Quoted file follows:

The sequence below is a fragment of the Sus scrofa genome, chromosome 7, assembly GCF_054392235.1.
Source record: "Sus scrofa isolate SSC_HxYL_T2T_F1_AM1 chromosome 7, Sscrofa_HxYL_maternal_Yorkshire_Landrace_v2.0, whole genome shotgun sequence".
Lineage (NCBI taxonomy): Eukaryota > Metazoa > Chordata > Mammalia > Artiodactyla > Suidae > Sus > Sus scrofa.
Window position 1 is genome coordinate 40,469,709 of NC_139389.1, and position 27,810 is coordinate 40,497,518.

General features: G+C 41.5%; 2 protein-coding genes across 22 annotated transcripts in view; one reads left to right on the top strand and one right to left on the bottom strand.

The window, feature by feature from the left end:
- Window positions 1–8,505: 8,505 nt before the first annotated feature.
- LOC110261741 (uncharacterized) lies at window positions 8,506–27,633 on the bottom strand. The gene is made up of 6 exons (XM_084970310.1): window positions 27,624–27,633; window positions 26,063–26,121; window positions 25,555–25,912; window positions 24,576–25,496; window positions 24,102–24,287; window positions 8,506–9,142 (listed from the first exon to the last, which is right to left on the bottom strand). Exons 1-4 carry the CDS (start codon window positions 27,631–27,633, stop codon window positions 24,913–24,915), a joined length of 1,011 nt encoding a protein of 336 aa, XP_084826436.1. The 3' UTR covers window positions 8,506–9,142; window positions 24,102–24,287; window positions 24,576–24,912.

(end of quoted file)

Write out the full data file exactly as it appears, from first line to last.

The sequence below is a fragment of the Sus scrofa genome, chromosome 7, assembly GCF_054392235.1.
Source record: "Sus scrofa isolate SSC_HxYL_T2T_F1_AM1 chromosome 7, Sscrofa_HxYL_maternal_Yorkshire_Landrace_v2.0, whole genome shotgun sequence".
Lineage (NCBI taxonomy): Eukaryota > Metazoa > Chordata > Mammalia > Artiodactyla > Suidae > Sus > Sus scrofa.
Window position 1 is genome coordinate 40,469,709 of NC_139389.1, and position 27,810 is coordinate 40,497,518.

General features: G+C 41.5%; 2 protein-coding genes across 22 annotated transcripts in view; one reads left to right on the top strand and one right to left on the bottom strand.

The window, feature by feature from the left end:
- Window positions 1–8,505: 8,505 nt before the first annotated feature.
- LOC110261741 (uncharacterized) lies at window positions 8,506–27,633 on the bottom strand. The gene is made up of 6 exons (XM_084970310.1): window positions 27,624–27,633; window positions 26,063–26,121; window positions 25,555–25,912; window positions 24,576–25,496; window positions 24,102–24,287; window positions 8,506–9,142 (listed from the first exon to the last, which is right to left on the bottom strand). Exons 1-4 carry the CDS (start codon window positions 27,631–27,633, stop codon window positions 24,913–24,915), a joined length of 1,011 nt encoding a protein of 336 aa, XP_084826436.1. The 3' UTR covers window positions 8,506–9,142; window positions 24,102–24,287; window positions 24,576–24,912.